Eastern Shore looks for economic benefit from transit upgrade

Expanded system aims to link isolated residents to region's job markets

January 09, 2001|By Chris Guy | Chris Guy,SUN STAFF

SALISBURY - After nearly 18 months of planning and study, officials on the Lower Eastern Shore laid out the blueprint yesterday for a streamlined transit network aimed at linking people in poor rural communities scattered throughout the three-county region with jobs, social services and health care in urban centers such as Ocean City and Salisbury.

The idea, said Memo Diriker, who heads the Project Management Group, an economic development consulting office at Salisbury State University, is to create the region's first comprehensive transportation system - combining local systems that too often have limited operating hours or that duplicate services without meeting the needs of many residents and businesses.

Diriker said that $2 million in grants, mainly from state and federal transportation agencies, has the system up and running on a bare-bones basis. Eventually, it should provide reliable transportation for residents in the 1,200-square-mile region that includes Wicomico, Worcester and Somerset counties.

But even in its start-up phase, the system offers Lower Shore residents bus service that crosses county lines for the first time. Plans call for a central office to coordinate the schedules of bus services, offered by the three counties and various social service agencies, within a few years.

"The timetable calls for a full, comprehensive regional transit system to be in place by 2005," Diriker said during a news conference yesterday at Salisbury State. "It's designed to be flexible so it won't displace intra-county service."

Much of the push for the system came from the business community. Ocean City merchants, for instance, have suffered for years from labor shortages while potential workers have filled unemployment rolls in rural portions of Worcester, Somerset and Wicomico.

Transportation is so scarce that big employers, giant poultry processors such as Perdue and Tyson, for instance, have operated private bus services for years.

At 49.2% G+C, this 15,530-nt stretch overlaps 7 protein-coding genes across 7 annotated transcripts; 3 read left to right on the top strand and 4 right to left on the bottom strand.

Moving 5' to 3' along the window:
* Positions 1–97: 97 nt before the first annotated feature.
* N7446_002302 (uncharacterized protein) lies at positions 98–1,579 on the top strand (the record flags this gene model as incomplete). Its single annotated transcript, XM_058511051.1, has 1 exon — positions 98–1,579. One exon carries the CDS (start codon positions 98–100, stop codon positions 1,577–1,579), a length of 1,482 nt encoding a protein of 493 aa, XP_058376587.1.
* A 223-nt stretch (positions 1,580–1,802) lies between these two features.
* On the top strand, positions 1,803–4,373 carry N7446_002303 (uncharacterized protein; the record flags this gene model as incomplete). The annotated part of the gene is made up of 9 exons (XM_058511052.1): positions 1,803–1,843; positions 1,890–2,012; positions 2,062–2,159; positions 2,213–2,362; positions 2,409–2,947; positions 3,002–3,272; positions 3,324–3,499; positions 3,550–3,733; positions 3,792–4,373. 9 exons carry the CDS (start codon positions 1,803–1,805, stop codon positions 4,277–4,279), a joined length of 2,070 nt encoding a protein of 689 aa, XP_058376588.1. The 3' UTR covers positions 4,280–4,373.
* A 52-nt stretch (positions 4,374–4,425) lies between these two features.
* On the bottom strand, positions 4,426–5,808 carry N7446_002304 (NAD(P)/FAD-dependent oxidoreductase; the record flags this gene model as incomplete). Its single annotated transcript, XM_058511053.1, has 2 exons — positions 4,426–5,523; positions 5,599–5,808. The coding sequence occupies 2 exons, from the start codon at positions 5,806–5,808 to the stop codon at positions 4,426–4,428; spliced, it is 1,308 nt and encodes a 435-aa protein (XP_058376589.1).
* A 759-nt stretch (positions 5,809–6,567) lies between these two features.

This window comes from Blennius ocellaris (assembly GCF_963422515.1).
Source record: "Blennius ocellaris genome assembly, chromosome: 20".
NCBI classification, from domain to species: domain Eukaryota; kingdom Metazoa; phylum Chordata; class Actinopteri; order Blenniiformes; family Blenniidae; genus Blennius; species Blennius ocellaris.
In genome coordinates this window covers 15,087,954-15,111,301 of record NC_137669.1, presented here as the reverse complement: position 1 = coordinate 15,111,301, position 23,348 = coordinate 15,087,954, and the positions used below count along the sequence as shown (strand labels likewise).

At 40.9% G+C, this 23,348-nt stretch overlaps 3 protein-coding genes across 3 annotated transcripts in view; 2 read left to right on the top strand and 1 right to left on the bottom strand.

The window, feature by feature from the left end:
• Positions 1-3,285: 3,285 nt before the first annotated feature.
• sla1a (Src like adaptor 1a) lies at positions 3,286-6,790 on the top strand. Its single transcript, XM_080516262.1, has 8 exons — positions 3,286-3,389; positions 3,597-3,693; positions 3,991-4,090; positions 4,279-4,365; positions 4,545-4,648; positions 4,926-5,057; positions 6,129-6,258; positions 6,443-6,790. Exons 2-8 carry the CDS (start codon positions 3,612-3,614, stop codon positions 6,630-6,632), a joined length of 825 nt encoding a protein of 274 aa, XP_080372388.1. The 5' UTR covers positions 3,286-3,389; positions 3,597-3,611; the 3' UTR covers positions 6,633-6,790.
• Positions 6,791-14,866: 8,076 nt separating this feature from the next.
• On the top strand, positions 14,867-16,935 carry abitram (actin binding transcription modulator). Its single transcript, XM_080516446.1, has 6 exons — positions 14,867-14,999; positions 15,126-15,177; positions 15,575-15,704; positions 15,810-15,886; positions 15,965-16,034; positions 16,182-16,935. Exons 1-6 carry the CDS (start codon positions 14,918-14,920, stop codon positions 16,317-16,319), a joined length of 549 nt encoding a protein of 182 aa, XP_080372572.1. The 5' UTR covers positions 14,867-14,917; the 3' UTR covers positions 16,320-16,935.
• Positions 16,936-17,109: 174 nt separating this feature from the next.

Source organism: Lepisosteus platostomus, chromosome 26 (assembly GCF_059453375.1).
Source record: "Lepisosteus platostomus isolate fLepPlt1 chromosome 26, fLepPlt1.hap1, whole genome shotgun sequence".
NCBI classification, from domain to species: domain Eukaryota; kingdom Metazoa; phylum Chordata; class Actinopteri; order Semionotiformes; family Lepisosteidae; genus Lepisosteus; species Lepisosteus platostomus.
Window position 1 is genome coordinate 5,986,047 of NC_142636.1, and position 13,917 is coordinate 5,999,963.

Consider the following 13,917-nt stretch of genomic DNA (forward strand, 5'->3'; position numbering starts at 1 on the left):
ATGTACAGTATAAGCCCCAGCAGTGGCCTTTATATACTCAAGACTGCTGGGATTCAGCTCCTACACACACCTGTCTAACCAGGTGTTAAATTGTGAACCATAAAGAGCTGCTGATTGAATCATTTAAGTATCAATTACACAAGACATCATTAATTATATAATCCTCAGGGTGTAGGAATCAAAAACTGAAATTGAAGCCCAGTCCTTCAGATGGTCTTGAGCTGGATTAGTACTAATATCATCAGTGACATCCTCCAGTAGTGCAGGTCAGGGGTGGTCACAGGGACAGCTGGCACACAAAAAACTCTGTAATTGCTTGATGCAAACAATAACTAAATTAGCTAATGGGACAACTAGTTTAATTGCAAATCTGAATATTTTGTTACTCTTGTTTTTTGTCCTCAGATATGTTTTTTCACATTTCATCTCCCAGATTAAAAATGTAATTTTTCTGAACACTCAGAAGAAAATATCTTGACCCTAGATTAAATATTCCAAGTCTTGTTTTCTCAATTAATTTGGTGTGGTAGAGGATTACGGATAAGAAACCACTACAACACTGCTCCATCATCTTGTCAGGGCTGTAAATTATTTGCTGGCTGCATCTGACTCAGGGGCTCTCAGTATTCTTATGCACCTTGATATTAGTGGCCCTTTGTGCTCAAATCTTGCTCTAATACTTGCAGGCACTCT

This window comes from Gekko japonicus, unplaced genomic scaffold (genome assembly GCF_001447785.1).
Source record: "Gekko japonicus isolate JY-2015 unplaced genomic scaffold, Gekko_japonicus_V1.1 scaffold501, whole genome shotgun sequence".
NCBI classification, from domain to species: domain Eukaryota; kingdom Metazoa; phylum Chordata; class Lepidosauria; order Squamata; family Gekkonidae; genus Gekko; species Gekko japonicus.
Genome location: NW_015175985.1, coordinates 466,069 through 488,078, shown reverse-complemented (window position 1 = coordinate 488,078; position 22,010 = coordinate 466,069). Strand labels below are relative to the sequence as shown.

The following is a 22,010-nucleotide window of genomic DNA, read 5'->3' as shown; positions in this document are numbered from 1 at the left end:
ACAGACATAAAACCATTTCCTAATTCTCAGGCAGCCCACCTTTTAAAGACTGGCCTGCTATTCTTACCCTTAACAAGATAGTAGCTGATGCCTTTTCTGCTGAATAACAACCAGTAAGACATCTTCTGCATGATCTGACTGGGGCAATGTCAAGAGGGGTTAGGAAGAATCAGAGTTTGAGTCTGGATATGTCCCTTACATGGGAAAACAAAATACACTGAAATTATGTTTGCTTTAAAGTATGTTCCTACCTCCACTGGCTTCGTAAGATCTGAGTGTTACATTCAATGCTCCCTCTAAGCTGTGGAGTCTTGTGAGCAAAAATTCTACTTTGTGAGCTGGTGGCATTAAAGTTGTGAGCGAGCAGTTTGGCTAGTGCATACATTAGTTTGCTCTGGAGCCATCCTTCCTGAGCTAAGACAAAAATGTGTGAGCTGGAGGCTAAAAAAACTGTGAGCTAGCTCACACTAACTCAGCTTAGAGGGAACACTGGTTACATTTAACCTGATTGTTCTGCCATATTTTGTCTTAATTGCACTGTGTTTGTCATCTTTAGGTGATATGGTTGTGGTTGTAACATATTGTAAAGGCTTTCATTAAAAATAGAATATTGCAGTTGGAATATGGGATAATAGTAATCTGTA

"The beauty of this is we'll have a very lean management structure, a director and some support staff to link the systems that individual counties and Ocean City already offer," said Diriker. "Now, it's difficult for somebody in Crisfield to get to Ocean City or Salisbury where the jobs are. It's the same story for health care and shopping - basic kinds of things people take for granted."

State and local officials see the system as a key element to stepped-up economic development in a region that has lagged behind much of the state in job creation.

The system, said state Del. Charles A. McClenahan, a Republican from Crisfield, is an example of the kind of regional cooperation encouraged by the state's One Maryland program, which funnels loans and tax credits to the state's seven poorest areas, including Worcester and Somerset counties.

Eastern Shore legislators are scheduled to deliver a report to Gov. Parris N. Glendening today. The document calls for the creation of regional economic development planning councils - one for the three-county Lower Shore, and one representing the other six counties on the peninsula. A similar regional approach has worked well in Southern Maryland, McClenahan said.

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